When it comes to adopting a healthier lifestyle, our pantry can be our greatest weapon—or our greatest opponent. As someone who can hear food calling my name from the cupboard, I know just how important the contents of our pantries can be in our ability to stick with dietary priorities. Paleo dry goods have come a long way over the last few years, and it’s now easier than ever to replace your favorite Standard American Snacks (see what I did there?) with Paleo alternatives. But it’s all too easy for many of us to hang on to our old favorites and turn to them when times get tough. If you’re battling your pantry, these five time-honored tips will help you out!
First, it’s important to identify why we want to start eating healthy food in the first place. This may seem simple, but it can help us determine how we approach the rest of our choices when cleaning up our kitchens. Are we working to heal from an autoimmune disease? If so, eating gluten, dairy or nightshades like potato chips might trigger an autoimmune flare, and that reminder might be enough to help us ditch the junk cold turkey. Are we hoping to help our children’s behavioral issues? If so, throwing away the foods we’ve identified as culprits and replacing them with healthier choices might be a better move.
After we’ve identified the reasons we want to make a change, we can also spend some time asking ourselves which approaches have worked well in the past. Do we work well with cold-turkey approaches (this works best for me!)? If so, we’ll want to throw away or donate everything we don’t plan to eat anymore all at once. Or, does a more gradual approach work better for our family? If so, we can swap out unhealthy staples one at a time to slowly transition to Paleo. And if you need a cold turkey approach but your family needs a gradual approach, read on and see How To Eat Paleo When Your Family Is Not On Board.
If we spend some time thinking over (or even writing down!) the answers to these questions ahead of time, we can save ourselves quite a few headaches in the long run!
Yes-and-no lists (like the one available here) are a great tool when we’re deciding what in our pantry to pitch. Some foods, like raw nuts, olive oil and even certain sweeteners may be totally fine, so there’s value in not sweeping our shelves clean right away. Instead, we can determine what needs to be dumped and whether it needs to be replaced with a healthier alternative. For instance, you may want to replace vegetable oil with olive oil, avocado oil or coconut oil or lard, depending on the application.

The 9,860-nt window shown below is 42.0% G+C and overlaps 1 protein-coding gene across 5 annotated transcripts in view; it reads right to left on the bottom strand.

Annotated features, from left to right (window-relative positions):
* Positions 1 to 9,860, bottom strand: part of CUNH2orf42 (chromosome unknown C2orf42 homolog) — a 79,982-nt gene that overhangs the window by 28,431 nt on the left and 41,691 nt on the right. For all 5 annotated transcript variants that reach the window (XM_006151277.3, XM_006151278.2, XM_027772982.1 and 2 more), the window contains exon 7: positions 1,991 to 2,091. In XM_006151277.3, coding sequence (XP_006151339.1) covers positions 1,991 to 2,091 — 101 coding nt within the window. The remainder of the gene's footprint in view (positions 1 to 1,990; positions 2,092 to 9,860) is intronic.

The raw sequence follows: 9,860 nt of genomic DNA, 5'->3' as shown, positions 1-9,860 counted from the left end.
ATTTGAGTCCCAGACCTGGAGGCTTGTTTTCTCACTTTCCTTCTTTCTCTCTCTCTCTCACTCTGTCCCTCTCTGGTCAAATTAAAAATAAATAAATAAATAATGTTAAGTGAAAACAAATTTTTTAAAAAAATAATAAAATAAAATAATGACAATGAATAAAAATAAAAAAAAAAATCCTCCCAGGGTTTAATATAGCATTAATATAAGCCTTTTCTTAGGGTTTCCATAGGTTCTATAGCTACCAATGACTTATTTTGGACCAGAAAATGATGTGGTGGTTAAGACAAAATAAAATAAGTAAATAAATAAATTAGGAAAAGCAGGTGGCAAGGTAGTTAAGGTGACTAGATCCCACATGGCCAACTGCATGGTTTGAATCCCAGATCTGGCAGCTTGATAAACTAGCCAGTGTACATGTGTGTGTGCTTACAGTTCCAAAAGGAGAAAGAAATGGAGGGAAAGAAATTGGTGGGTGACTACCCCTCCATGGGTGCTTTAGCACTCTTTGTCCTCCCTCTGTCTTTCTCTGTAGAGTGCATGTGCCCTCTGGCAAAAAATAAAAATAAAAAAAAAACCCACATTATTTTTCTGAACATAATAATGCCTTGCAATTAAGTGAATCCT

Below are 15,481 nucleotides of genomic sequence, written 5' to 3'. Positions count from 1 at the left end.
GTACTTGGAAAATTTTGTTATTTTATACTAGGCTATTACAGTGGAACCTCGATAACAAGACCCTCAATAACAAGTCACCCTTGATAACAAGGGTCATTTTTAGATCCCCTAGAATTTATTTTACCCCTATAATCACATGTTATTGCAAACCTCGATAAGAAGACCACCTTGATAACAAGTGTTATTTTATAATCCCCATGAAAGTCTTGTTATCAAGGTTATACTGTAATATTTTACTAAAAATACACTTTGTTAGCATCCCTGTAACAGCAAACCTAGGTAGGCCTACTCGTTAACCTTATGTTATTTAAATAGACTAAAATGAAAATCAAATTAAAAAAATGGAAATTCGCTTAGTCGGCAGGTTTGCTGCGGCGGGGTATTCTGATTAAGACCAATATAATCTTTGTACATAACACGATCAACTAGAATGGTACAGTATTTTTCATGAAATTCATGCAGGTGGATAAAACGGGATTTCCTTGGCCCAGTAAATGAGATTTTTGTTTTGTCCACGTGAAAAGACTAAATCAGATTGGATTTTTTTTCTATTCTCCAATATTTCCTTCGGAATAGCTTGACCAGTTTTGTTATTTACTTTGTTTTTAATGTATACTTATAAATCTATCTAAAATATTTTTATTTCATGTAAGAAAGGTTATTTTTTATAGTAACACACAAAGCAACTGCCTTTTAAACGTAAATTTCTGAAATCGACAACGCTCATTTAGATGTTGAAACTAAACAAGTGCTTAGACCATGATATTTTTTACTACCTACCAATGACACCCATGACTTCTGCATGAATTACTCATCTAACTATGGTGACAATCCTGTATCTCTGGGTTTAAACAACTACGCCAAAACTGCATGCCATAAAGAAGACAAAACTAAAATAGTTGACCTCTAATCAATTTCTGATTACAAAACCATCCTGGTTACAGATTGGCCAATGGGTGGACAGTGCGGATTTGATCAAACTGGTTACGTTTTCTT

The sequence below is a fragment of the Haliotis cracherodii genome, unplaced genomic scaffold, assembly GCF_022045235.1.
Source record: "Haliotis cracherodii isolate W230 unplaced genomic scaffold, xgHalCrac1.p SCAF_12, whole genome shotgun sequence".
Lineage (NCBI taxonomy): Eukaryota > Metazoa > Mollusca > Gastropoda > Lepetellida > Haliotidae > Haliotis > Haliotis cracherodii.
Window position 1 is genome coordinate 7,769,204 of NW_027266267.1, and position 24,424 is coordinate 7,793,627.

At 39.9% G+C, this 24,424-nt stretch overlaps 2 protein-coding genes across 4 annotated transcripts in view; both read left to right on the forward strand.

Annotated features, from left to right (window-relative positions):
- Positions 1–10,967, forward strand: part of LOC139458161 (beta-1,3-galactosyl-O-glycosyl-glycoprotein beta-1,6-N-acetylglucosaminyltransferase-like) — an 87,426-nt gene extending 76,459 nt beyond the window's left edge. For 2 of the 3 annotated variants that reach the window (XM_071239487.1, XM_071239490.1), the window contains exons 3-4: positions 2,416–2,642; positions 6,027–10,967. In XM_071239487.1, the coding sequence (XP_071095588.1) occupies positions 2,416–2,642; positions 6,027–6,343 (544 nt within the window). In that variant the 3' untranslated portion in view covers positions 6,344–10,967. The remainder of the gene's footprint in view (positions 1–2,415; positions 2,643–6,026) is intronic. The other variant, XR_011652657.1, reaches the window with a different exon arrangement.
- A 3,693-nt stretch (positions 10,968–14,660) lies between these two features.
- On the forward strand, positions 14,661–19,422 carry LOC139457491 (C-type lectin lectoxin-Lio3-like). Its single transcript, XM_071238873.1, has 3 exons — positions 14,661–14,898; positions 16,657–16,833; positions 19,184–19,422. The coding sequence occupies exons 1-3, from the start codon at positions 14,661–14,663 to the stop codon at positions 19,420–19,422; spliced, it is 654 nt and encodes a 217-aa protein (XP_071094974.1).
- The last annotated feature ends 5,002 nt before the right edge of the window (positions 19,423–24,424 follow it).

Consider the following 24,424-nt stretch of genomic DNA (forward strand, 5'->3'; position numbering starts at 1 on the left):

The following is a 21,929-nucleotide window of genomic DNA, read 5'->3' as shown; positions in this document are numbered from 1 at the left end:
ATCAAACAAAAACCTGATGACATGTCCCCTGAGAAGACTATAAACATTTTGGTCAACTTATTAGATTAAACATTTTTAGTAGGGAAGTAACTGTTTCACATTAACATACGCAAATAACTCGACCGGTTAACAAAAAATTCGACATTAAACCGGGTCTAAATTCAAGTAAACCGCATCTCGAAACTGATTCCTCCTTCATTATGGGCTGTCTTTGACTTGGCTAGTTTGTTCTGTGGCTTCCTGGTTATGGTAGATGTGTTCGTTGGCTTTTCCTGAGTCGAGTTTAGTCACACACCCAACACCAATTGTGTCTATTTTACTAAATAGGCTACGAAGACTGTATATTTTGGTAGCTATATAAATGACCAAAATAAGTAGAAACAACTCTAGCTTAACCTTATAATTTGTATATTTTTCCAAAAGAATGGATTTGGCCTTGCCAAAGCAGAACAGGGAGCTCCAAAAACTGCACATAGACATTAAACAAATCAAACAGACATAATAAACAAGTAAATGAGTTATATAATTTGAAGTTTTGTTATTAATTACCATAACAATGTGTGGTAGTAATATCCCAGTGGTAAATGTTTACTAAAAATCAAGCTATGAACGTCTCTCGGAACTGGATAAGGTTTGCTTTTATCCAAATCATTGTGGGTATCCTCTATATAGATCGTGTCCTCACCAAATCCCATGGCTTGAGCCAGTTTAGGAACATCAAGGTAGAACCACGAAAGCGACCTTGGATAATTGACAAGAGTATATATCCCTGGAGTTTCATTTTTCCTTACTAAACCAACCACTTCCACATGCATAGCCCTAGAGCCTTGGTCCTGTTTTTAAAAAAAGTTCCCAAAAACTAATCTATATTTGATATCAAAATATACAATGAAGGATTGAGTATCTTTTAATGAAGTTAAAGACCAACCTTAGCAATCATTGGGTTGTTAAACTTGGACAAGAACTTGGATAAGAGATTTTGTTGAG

You may be surprised by the perfectly healthy choices hiding out on your shelves! And, I find that knowing we’re not completely tossing everything can help us feel better about the things we do need to get rid of right away.
Many of us struggle with the idea of throwing away food, even if we know it’s not a healthy choice. If this is a struggle for you, I encourage you to donate to a local food bank, a family in need, your place of worship or even your kid’s food drive. While it’s true that some foods simply wouldn’t be helpful if donated (think powdered donuts, cake mixes or cookies) other foods you might pull out during an elimination phase can still be healthful and beneficial for hungry families. These foods might include canned beans, soups or veggies like corn that aren’t strictly paleo.
As far as the other foods that aren’t worthy of donation or are half-finished, we can follow two approaches. Either we can finish what remains while making other small changes to our diets, or we can consider the health cost in comparison to the cost of that food. If you have $1.55 worth of cookies remaining in that package but know they’ll give you and your family stomach pains or keep you on the sugar roller-coaster, I consider throwing them away worth the cost. However, the former approach is certainly a valid way to make changes, and will absolutely still result in better health in the long run!
This approach is especially helpful for those of us with young kids or those who feel boxed-in when asked to give up their favorite foods. One-for-one swaps allow us to simply find better versions of our favorites. Examples include the Paleo waffle and pancake mixes from Simple Mills, swapping dark chocolate like Pure 7 for traditional candy bars, or swapping potato chips made in vegetable oil for potato or sweet potato chips from Jackson’s Honest, which are cooked in coconut oil.
I consider these changes lateral shifts. They may not be completely nutrient-dense upgrades—we’re not replacing chips with kale or chocolate with berries—but they are a fantastic move in the right direction. While it may not be a great idea for us to rely on these foods as a major part of our diet, I think they’re all fine in moderation.
This approach works when we know ourselves, and our habits, very well. If we’ve identified that going cold turkey is the approach that yields the best and fastest results, this is likely the best way to tackle cleaning out our pantry. I know, for instance, that this works best for me. When I first went Paleo, it was like flipping a switch. That jolt was enough to completely knock me out of my old habits, and the health improvements I experienced were so drastic that I wasn’t even tempted to go back!
If you choose this approach, you can throw out all the old junk in your pantry or donate it, all at once. Then head to the store or do some online shopping to restock with new alternatives. Since you’re going cold-turkey anyway, you might consider going with just the bare necessities (new cooking oils, broth, the barest of snacks) and try cooking most of your food fresh. You’ll notice the biggest difference with this approach, and I think it’s a fabulous way to go!
So, there you have it! Don’t be intimidated by cleaning out your pantry when you’re turning over a new leaf. Just remember there’s no WRONG way to do it, and celebrate your small victories!